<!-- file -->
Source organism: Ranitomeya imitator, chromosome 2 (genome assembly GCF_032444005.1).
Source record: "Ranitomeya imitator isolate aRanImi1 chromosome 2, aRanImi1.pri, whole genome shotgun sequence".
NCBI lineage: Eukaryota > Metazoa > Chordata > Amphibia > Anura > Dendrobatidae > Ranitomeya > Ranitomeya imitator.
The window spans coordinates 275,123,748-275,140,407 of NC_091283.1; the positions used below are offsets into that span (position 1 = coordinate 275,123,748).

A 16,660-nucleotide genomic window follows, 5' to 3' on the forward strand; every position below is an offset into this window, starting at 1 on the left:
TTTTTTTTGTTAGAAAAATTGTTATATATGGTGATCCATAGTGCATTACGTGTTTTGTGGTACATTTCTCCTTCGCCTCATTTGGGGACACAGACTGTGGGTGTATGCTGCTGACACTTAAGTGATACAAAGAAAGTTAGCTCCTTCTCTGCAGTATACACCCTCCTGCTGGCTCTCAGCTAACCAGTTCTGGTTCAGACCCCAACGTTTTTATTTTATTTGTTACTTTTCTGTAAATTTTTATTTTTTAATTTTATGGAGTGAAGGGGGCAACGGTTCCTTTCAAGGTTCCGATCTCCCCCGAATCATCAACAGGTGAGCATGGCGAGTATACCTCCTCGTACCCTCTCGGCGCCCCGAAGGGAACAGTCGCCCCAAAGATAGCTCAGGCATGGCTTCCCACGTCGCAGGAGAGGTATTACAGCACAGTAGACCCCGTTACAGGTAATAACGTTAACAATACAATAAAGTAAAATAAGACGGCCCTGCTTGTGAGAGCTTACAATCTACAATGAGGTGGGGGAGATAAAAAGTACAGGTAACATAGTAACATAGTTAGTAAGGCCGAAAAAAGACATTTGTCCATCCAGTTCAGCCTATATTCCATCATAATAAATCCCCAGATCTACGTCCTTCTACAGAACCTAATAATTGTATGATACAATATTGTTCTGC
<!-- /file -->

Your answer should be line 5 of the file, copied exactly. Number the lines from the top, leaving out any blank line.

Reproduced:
A 16,660-nucleotide genomic window follows, 5' to 3' on the forward strand; every position below is an offset into this window, starting at 1 on the left: